Wednesday, August 31, 2016

Help Wanted

The University of California Office of the President has named Isaacson, Miller to head a global search for a new UC Davis chancellor to replace Linda P.B. Katehi.
A committee made up of UC faculty, staff, students, alumni, regents and UC Davis Foundation representatives will help review candidates for the position, according to UCOP officials. The names of committee members will be released next month.
Isaacson, Miller contracts with numerous universities and has offices in San Francisco, Boston and Washington, D.C. University officials didn’t respond to a request for the cost of the search firm.
The search committee is expect to recommend a new chancellor to the UC Board of Regents early next year.
Ralph J. Hexter will continue as acting chancellor during the search. He was the provost at UC Davis before he replaced Katehi after she resigned Aug. 9.
Katehi’s resignation came after UC officials released investigative findings that largely cleared her of the most serious allegations but found she violated some university policies for filing travel expenses and serving on corporate boards. The investigation also found that Katehi had personally and repeatedly sought ways to enhance her online reputation by hiring outside consultants, despite claims to the contrary to UC President Janet Napolitano and the media.
The chancellor had been on paid administrative leave since April 27...
Full story at:
Given all that has transpired, this might require some tough searching:

Tuesday, August 30, 2016

Listen to the Regents Health Committee Meeting of August 11, 2016

As we always do - although sometimes with a lag - we have archived the audio of the Regents health committee. The Regents "archive" their meetings for only one year for reasons unknown. We archive them indefinitely.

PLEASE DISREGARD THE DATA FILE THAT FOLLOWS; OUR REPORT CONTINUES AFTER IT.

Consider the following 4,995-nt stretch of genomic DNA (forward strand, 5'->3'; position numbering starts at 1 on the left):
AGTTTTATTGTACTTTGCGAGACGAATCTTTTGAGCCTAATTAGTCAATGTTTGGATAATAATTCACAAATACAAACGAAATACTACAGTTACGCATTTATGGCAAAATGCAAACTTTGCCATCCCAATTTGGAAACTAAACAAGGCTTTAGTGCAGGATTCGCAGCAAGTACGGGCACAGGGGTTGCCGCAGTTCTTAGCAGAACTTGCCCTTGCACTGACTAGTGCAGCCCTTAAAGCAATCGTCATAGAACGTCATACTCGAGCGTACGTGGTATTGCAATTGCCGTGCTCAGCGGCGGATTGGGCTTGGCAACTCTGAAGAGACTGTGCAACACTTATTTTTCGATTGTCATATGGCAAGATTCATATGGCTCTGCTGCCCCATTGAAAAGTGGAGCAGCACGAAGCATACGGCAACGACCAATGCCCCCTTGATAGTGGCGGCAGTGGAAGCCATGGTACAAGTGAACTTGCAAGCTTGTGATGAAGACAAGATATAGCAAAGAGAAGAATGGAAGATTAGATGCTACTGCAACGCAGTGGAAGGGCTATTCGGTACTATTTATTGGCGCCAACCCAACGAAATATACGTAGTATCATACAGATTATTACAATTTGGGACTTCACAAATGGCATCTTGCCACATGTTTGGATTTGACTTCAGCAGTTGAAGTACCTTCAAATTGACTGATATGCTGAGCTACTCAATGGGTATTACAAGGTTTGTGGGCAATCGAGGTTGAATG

At this meeting, the highlight was discussion of whether the various UC medical centers should be operated independently or as a "system." Exactly, what operating as a system was not clear, but it seems to involve having particular centers specialize in particular procedures. It was not clear what such a system would mean in practice: Would patients be shipped from one center to another? Is that practical? Even the distance between say, UCLA and Irvine, is not negligible. There was also concern that faculty in the centers were not being consulted. Before this idea goes further, the Academic Senates at the various campuses involved may want to inject themselves into the discussion - invited or not.

You can hear the audio at the link below:

Monday, August 29, 2016

Maybe candy would have been dandy

Some blog readers may recall the criminal case brought against a UCLA faculty member in connection with a tragic lab accident that caused the death of a student. It was the kind of case that is normally settled via a civil suit. But the LA District Attorney's office brought criminal charges, initially against the Regents as well as the faculty member. Along the way, another faculty member in a totally unrelated situation was dragged in, seemingly as a kind of hostage, in the hopes of pressuring the university. Ultimately, the hostage case was dropped. And later the lab accident case was essentially dropped after UCLA refused to cave and hired an outside law firm to defend the faculty member. There never was any criminal conviction or anything close to it.*